Jul 11, 2018

How Often Should I Clean My Kennels?

We get a lot of questions from new breeders on how to properly clean their kennel areas. Cleaning kennels is not fun but it's a vital part of caring for animals.

Whether you are breeding dogs professionally or occasionally, providing a clean place for your dog is a must.

Cleaning means more than just taking care of regular dirt, it means regularly and thoroughly disinfecting the area. However, the question remains, how often? It mainly depends on how many dogs are around, how adventurous and messy they can get, and the materials used in your dog areas.

I recommend breeders to go ahead and book several sessions with their local specialist to determine the best cleaning routine for you. While there, ask for tips and ask questions (even the ones you deem silly). Learn from the best out there!

Use Easy-to-Clean Materials

If you are still in the process of building your dog kennels, prioritize easy to clean materials that do not allow bacteria and viruses to thrive over time. Plastic and metal are the easiest materials to clean.

Compared to wood or organic floorings (or even worse, grass), plastic and metal are a piece of cake. For instance, there are heavy-duty plastic floorings, like Kennel Deck, that are easy to clean and provide a soft surface for your dog's joints.

Throw Out Your Cotton Mops & Towels

While cotton is great for its breathability, it is challenging to sanitize. Cotton is an organic material, and sanitizers and disinfectants are designed to break up organic compounds.

Sanitizers cannot distinguish between germs, dirt, cotton fibers, or other organics. The active ingredients in the sanitizer will bond with the cotton fiber, which means that there will be less active sanitizer available to destroy bacteria, viruses, and other pathogens.

Microfiber and polyester are a much better choice for kennel bedding, towels, and cleaning tools.

NOTE: Many bacteria and viruses can survive regular washing. If a puppy had an accident on the bedding or any animal in your household has been sick, add a tablet of EfferSan to the wash to kill any germs lingering in the bedding. We recommend adding an extra rinse to the wash cycle and drying on high afterward.

Research Your Disinfectants

The #1 thing UC Davis Koret recommends when cleaning kennels? Use effective products.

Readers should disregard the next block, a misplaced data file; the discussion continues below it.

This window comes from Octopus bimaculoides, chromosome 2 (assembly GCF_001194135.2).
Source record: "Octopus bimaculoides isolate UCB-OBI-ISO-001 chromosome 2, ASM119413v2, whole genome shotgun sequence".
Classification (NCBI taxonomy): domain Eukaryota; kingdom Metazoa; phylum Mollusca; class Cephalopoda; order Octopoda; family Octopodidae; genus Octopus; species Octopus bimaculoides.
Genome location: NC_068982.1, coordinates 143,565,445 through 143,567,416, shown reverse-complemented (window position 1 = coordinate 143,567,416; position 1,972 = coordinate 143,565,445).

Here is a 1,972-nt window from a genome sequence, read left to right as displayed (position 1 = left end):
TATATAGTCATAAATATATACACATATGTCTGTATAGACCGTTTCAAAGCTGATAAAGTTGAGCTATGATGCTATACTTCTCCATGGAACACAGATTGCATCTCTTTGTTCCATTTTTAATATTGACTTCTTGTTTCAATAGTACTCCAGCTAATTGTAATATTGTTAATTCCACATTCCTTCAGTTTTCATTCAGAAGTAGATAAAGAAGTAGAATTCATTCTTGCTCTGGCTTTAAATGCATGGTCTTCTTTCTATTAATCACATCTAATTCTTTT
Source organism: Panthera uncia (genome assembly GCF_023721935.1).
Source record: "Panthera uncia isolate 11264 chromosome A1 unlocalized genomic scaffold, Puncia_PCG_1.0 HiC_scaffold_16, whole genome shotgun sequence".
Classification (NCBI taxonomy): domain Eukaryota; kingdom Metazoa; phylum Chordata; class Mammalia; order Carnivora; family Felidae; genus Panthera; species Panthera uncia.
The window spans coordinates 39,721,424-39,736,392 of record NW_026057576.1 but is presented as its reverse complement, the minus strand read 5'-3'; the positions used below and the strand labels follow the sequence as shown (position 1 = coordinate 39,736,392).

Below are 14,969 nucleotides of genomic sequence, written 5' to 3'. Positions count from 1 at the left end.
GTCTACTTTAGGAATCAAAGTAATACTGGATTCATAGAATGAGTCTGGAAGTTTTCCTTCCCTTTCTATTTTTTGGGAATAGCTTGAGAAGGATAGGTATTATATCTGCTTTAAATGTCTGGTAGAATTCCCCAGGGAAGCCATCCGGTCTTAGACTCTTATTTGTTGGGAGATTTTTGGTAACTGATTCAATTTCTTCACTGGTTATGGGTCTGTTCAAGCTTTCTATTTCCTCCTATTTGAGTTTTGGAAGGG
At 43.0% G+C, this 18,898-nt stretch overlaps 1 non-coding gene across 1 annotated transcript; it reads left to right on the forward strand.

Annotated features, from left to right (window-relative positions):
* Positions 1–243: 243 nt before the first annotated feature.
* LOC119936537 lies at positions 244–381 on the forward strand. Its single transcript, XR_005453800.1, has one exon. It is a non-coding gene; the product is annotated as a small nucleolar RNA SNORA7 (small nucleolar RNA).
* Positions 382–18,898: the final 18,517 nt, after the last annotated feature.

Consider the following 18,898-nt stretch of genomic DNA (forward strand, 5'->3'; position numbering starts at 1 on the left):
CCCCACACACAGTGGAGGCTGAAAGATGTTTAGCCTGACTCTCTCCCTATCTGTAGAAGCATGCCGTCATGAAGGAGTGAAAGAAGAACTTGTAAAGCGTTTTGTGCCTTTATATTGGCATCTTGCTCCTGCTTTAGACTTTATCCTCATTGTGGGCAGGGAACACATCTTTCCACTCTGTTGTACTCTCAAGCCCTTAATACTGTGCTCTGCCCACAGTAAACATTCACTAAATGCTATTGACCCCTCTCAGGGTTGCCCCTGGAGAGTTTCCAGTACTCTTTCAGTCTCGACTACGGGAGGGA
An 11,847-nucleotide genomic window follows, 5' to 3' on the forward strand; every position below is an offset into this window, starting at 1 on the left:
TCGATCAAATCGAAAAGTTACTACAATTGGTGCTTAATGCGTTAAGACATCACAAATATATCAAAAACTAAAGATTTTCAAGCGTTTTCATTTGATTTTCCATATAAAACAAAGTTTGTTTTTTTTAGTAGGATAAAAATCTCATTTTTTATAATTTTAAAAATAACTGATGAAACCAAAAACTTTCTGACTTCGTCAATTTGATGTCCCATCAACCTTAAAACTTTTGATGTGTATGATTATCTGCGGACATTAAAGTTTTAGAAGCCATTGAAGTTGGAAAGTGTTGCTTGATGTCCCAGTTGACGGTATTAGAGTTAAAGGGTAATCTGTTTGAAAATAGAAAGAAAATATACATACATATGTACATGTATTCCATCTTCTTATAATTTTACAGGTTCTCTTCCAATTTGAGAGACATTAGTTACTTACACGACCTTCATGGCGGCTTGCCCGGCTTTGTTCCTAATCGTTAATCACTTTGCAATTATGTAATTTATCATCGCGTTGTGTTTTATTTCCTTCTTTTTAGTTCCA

It is important to understand that no one product kills every pathogen. Enveloped viruses and nonenveloped viruses have different ways of spreading and being killed. Regular soaps can get rid of many enveloped viruses, but nonenveloped viruses are trickier.

This is why it's vital to make sure your sanitizer/disinfectant is effective against the germs that cause common canine illnesses. Before buying a disinfectant or cleaning product, look at its testing and research it.

For example, quaternary ammonia products claim to be effective against parvo, but many independent studies indicate that quaternary ammonia does not kill parvo. Parvovirus is a non-enveloped virus that is very common in kennels and it spreads like wildfire. However, many tests have shown that Wysiwash kills parvo within minutes. For continued research, veterinary schools, the Humane Society, and Maddie's Fund are all great places to start.

Frequency Matters

A daily clean up is a must for professional kennels — it takes a few minutes and can save you from a disaster. Additional deep cleans should be done weekly and monthly.

Plus, dogs thrive with routine, so keeping a regular cleaning schedule keeps their stress levels down.

Daily, Weekly, and Monthly Kennel Cleaning Checklist

As explained above, there is no "best way" to clean a kennel. What you need is to figure out the best way to clean your kennel. Schedule regular cleanings of different types in your calendar. Stick to a very clear routine and known tasks:

Daily Clean Up

  • • Pick up debris
  • • Wipe up obvious dirt
  • • Check the bedding and remove if soiled
  • • Spot clean any "accidents" with a pet safe disinfectant
  • • Wash food and water dishes/dispensers with dish soap, then sanitize

Weekly Deep Clean

  • • Sanitize the kennel with a product that has been tested against parvo
  • • Remove toys, spray them down with water to remove debris, then soak them in a sanitizing solution. Rinse them, and allow them to dry before returning them.
  • • Wash bedding and towels, using EfferSan as needed

Note: The more dogs you have, the more frequently you need to deep clean.

If there are dogs coming in and out frequently (like at boarding kennels and doggy daycares), you will do these steps daily. We also recommend you do this before and after any guest dogs come to stay at your kennels. Even if you see their vaccination records, you do not truly know their health records. Their owners may not know what they may carry.

Monthly Deep Clean

  • • Give walls, ceilings, and flooring a good scrub.
  • • Use a different sanitizer or disinfectant product than your regular product.

SAFETY NOTE: Be sure to rinse carefully before and after applying to remove any residue. Let surfaces dry before using an alternative disinfectant product. Many sanitizers and disinfectants can react negatively with other products.

Consult with a specialist to get some important tips on what to avoid and what to absolutely do. Googling is great, YouTube is very informative, but personalized advice from an expert has no equal!

Dogs will never stop having fun, getting muddy, and making a mess. However, with the right protocols you can take the stress out of cleaning and protect the loveable pooches in your care.